The Mysterious and Gruesome History of Baby Head, a Texas Ghost Town
I've always enjoyed learning the history of our state, and with Texas Historical Markers throughout the state there's no shortage of learning that can take place. I've also found myself looking out for these historic sites when taking road trips.
This past weekend I had a chance to visit Fredericksburg, Texas, which is always a great place to go.
On the way back, we stopped in Llano for lunch, and that put us on the path to check out a ghost town just 10 miles away: the former town of Baby Head. It's a mysterious ghost town that dates back to the 1800s. How the town got its name is gruesome -- that is, if you believe the version of the story that's most widely passed down.
Baby Head, Texas is located off Highway 16, 10 miles north of Llano. There's no sign welcoming you to Baby Head, and no one lives in Baby Head. In fact, there is no town of Baby Head anymore. It's just a cemetery and a hill in the distance called Baby Head Mountain. A creek also has the name.
How did the town become known as Baby Head?
According to TexasHillCountry.com, between 1850 and 1870 a group of Native Americans attacked a group of settlers and kidnapped a young girl. According to stories passed down, the girl was killed and her head was put on a spike at the foot of the mountain. In 1870, settlers settled in the area and named the town Babyhead in the child's honor. There are, in fact, maps showing the town's name as Babyhead.
According to 101highlandlakes.com, in the late 1870s the community prospered and grew. In 1879, a new local post office was opened, and in the 1900s Baby Head, also spelled Babyhead by some, had a store, a cotton gin, a blacksmith, and even a school. The oldest gravestone at the Baby Head cemetery belongs to Jodie May McKneely, who died in 1884.
So did Native Americans actually kill a baby? That is the widely accepted story, as 101highlandlakes.com points out, mainly due to writings and stories that were told:
Then, in 1983, John E. Conner’s memoir, “A Great While Ago,” came out. Conner, who was about 98 when he finished his memoirs and spent his boyhood in Llano County, recounted a different take on the Baby Head name genesis.
According to Conner, the incident actually occurred in 1873, and it might have involved the group of Indians who fought settlers south of Llano on Packsaddle Mountain.
In his account, Conner said the Indians raided the area and kidnapped Bill Buster’s daughter. The Indians raced off with the child, who — depending on the version — was an infant or as old as 4. The settlers pursued the Indians, but it was a few days later, after possibly being alerted by circling vultures, that they recovered the child’s remains with only her head distinguishable.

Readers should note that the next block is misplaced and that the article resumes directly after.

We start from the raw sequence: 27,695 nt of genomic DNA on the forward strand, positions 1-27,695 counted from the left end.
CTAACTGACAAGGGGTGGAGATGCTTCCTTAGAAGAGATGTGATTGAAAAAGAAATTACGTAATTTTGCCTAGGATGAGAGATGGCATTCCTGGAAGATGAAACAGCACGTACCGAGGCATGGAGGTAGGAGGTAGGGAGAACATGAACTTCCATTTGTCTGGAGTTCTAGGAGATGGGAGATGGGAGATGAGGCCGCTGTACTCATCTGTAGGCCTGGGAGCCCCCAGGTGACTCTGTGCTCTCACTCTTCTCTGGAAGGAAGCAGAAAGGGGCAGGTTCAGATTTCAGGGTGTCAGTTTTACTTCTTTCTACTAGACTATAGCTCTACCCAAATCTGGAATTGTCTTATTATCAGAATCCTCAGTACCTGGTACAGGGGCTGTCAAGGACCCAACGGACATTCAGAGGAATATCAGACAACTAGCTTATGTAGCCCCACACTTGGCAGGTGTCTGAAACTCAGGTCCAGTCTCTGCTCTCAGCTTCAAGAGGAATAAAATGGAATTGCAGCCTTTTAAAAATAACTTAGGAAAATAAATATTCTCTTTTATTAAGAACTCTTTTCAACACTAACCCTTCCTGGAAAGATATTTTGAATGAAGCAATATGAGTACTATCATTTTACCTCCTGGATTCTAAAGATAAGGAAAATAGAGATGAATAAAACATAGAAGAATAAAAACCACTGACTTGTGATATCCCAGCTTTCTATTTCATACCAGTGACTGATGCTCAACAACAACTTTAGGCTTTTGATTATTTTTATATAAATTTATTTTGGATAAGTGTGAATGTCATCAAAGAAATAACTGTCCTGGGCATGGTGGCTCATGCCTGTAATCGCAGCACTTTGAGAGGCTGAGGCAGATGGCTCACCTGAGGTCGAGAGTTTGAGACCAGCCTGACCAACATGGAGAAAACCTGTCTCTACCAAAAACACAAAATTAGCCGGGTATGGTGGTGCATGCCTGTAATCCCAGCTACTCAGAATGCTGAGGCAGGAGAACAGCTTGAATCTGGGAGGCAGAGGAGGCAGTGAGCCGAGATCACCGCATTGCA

Conner's story was backed up by another historian:
Still, longtime Llano County historian Alline Elliott corroborated Conner’s version in published reports many decades ago. Her husband, Sydney, was 17 years old in 1873 and working on a Llano County ranch, and his stories of that incident fall in line with Conner’s.
Elliott pointed out that the community in question didn’t become known as Baby Head until the 1870s. She even identified the child as Mary Elizabeth in one published story.
But there's also another version of Baby Head's story. A much different version where Native Americans didn't kill a child, but instead it was wealthy ranchers who wanted to blame the Native Americans. According to that tale:
The killers, according to Webster, who passed it down to his son, who then told it to Fry’s source, were not Indians at all but “wealthy and powerful” local ranchers. The story goes that the men approached Webster, who was well thought of in the Cherokee community just north of what became the Baby Head community, about a plan to murder a homesteading family.
The idea, as the story goes, was that the men would kill the family to get the attention of the U.S. government in hopes of having a cavalry unit or other military protection assigned to the area. The government had already dismantled a number of forts in Texas because they felt Native American threats had declined to the point that locals could handle them. The men allegedly involved in the plot believed Indian attacks were still a problem and warranted military intervention.
No matter how the town became known as Baby Head, it's still a pretty eerie place to visit, even during the day like I did. It should also be noted that the cemetery has been listed as a haunted, which does make sense if you believe in ghosts.
Check out some pictures from my trip to Baby Head below.
The Texas Ghost Town Of Baby Head
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